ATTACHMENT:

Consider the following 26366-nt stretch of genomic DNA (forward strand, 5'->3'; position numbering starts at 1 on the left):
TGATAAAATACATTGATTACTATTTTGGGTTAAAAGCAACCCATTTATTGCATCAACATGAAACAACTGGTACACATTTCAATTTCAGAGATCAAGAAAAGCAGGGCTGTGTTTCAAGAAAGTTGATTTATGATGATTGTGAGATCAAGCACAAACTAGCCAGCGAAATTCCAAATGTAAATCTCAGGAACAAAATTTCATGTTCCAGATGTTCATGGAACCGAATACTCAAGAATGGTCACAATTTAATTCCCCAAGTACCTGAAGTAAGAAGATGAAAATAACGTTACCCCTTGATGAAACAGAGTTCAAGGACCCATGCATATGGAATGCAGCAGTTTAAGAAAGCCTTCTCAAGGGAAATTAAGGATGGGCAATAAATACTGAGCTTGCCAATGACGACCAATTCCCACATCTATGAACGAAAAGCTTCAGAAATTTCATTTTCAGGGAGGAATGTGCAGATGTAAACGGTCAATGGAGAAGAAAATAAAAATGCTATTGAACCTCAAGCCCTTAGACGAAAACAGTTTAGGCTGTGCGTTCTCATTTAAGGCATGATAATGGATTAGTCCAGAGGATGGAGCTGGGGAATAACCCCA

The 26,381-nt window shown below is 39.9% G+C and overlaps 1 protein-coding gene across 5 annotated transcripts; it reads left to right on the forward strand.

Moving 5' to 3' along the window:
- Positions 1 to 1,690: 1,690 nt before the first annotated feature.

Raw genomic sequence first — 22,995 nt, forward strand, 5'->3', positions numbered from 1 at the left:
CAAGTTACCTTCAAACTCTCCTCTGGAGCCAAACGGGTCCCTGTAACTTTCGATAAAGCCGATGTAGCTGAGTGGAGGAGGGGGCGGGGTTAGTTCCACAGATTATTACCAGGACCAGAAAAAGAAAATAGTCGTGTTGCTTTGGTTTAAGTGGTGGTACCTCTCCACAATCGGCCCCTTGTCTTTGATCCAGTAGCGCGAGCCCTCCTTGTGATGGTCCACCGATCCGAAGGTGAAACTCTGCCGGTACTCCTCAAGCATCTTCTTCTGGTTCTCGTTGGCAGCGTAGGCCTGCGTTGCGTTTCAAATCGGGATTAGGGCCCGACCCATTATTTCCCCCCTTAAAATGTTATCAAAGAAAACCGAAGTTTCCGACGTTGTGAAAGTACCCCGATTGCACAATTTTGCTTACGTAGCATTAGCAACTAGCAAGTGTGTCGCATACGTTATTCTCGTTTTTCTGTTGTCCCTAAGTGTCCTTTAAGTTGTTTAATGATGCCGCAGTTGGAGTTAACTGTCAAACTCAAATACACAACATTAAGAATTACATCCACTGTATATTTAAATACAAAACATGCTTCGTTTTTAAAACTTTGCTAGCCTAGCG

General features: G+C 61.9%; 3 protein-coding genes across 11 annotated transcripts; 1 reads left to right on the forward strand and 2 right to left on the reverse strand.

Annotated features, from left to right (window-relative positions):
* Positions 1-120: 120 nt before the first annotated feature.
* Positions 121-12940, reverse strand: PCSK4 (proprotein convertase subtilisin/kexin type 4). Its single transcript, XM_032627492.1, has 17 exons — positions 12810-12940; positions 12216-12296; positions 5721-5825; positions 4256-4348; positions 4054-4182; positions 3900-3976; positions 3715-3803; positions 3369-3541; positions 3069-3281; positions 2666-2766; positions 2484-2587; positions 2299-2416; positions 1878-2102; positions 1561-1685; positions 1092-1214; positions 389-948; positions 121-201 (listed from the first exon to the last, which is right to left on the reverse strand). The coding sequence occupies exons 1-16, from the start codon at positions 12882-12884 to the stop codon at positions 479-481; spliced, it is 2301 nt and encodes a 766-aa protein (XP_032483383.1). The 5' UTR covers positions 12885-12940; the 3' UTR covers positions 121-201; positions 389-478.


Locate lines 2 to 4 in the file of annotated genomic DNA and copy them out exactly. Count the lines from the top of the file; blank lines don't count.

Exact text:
TGATAAAATACATTGATTACTATTTTGGGTTAAAAGCAACCCATTTATTGCATCAACATGAAACAACTGGTACACATTTCAATTTCAGAGATCAAGAAAAGCAGGGCTGTGTTTCAAGAAAGTTGATTTATGATGATTGTGAGATCAAGCACAAACTAGCCAGCGAAATTCCAAATGTAAATCTCAGGAACAAAATTTCATGTTCCAGATGTTCATGGAACCGAATACTCAAGAATGGTCACAATTTAATTCCCCAAGTACCTGAAGTAAGAAGATGAAAATAACGTTACCCCTTGATGAAACAGAGTTCAAGGACCCATGCATATGGAATGCAGCAGTTTAAGAAAGCCTTCTCAAGGGAAATTAAGGATGGGCAATAAATACTGAGCTTGCCAATGACGACCAATTCCCACATCTATGAACGAAAAGCTTCAGAAATTTCATTTTCAGGGAGGAATGTGCAGATGTAAACGGTCAATGGAGAAGAAAATAAAAATGCTATTGAACCTCAAGCCCTTAGACGAAAACAGTTTAGGCTGTGCGTTCTCATTTAAGGCATGATAATGGATTAGTCCAGAGGATGGAGCTGGGGAATAACCCCA

The 26,381-nt window shown below is 39.9% G+C and overlaps 1 protein-coding gene across 5 annotated transcripts; it reads left to right on the forward strand.

Moving 5' to 3' along the window: